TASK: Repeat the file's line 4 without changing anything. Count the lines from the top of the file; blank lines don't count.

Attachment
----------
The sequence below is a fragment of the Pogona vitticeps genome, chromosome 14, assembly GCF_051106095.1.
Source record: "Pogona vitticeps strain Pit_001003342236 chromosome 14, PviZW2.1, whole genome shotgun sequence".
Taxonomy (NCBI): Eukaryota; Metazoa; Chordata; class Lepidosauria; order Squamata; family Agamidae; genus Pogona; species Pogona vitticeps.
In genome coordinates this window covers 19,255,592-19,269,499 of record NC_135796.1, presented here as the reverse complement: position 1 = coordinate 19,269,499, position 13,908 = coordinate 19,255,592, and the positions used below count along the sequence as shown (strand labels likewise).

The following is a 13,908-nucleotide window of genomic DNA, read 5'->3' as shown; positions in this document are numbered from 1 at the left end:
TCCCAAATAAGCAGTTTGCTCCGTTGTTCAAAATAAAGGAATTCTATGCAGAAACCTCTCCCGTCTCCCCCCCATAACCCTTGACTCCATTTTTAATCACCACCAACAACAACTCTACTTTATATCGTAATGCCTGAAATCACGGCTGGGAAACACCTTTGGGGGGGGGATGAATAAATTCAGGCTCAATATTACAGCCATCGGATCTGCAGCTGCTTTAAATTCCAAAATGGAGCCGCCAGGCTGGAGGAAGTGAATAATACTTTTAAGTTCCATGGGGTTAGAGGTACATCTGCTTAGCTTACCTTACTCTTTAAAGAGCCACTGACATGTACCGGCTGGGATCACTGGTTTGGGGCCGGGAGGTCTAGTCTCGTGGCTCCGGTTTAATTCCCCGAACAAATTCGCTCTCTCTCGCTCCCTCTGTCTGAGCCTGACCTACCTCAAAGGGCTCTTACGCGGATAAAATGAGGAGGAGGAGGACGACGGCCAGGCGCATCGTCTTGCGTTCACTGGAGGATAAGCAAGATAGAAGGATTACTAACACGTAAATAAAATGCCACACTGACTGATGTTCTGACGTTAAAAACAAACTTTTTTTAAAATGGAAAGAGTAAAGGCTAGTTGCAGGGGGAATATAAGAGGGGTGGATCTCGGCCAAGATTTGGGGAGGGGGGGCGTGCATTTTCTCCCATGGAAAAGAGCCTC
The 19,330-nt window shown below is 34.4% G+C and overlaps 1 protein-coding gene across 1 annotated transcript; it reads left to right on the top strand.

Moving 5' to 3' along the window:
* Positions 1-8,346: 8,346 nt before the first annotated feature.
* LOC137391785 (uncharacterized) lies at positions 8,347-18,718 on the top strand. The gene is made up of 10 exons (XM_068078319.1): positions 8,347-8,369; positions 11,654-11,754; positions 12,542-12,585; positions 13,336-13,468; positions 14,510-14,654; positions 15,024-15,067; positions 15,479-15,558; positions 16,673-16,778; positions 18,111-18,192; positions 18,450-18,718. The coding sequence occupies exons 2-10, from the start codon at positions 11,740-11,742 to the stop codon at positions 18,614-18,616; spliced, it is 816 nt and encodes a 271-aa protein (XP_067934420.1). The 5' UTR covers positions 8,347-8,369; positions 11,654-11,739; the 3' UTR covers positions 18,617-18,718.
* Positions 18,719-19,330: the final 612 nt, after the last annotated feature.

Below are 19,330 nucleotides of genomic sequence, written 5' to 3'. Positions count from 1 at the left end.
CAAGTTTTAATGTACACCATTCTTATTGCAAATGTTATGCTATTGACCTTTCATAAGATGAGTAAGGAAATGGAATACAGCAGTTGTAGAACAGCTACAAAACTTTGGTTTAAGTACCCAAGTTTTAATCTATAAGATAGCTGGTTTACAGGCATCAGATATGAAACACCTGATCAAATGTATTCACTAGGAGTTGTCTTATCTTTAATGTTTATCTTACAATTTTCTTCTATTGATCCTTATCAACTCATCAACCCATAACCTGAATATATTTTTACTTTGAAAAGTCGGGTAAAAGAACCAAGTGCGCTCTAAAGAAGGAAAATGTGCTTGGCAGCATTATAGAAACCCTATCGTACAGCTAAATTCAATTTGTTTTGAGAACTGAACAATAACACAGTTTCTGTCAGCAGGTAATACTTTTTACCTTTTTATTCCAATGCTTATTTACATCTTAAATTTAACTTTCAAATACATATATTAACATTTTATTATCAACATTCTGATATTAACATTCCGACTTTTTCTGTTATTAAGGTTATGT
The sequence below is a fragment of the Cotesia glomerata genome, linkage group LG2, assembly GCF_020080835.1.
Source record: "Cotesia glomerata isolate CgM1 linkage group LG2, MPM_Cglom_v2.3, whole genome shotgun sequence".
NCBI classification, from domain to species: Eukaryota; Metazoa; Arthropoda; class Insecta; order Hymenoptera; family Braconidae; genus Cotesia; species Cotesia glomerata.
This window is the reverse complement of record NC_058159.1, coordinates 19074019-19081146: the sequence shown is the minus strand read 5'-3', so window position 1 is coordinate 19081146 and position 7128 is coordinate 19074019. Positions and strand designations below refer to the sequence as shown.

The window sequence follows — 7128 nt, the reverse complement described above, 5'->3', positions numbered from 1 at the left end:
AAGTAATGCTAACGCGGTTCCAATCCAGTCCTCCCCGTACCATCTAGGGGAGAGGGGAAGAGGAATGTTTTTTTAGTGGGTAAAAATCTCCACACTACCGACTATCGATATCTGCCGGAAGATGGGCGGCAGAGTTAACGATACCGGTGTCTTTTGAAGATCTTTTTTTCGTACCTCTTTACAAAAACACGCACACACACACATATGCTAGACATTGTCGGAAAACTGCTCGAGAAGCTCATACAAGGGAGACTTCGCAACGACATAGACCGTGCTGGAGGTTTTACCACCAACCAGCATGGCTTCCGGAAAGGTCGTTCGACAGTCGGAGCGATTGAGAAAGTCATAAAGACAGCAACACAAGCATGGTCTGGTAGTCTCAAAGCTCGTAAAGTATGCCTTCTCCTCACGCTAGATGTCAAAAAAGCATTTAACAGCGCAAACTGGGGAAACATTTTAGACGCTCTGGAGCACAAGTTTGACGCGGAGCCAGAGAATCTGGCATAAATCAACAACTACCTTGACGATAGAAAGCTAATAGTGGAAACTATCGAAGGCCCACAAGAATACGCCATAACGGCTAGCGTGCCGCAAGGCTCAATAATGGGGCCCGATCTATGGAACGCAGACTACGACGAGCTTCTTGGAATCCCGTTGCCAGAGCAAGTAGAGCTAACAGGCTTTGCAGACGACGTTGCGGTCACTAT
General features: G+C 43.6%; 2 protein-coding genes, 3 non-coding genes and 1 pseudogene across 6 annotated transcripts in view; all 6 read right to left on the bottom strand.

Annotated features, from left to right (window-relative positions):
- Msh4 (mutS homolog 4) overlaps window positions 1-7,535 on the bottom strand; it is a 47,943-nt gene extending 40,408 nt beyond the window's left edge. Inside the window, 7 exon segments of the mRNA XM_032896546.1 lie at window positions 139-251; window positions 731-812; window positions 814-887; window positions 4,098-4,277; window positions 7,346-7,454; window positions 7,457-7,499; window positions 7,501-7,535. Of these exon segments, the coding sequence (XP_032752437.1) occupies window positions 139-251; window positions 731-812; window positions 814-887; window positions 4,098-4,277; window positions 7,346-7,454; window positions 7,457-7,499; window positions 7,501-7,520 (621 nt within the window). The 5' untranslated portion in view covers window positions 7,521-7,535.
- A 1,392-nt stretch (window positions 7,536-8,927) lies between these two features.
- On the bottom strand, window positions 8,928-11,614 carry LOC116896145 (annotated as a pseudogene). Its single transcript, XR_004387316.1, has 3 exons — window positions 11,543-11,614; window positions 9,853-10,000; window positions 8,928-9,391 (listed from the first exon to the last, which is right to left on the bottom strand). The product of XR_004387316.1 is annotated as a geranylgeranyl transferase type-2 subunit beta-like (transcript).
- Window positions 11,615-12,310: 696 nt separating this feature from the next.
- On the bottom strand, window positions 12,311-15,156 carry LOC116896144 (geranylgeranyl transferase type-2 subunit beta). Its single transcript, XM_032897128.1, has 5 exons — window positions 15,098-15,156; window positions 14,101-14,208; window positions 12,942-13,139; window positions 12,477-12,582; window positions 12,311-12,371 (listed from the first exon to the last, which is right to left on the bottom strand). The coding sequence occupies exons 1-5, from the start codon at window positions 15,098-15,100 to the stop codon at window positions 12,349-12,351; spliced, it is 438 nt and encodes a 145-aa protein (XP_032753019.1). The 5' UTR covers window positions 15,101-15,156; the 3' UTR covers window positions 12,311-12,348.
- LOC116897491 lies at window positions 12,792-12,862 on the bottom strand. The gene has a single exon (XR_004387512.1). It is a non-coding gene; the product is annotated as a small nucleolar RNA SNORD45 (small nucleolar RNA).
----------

In genome coordinates this window covers 19,255,592-19,269,499 of record NC_135796.1, presented here as the reverse complement: position 1 = coordinate 19,269,499, position 13,908 = coordinate 19,255,592, and the positions used below count along the sequence as shown (strand labels likewise).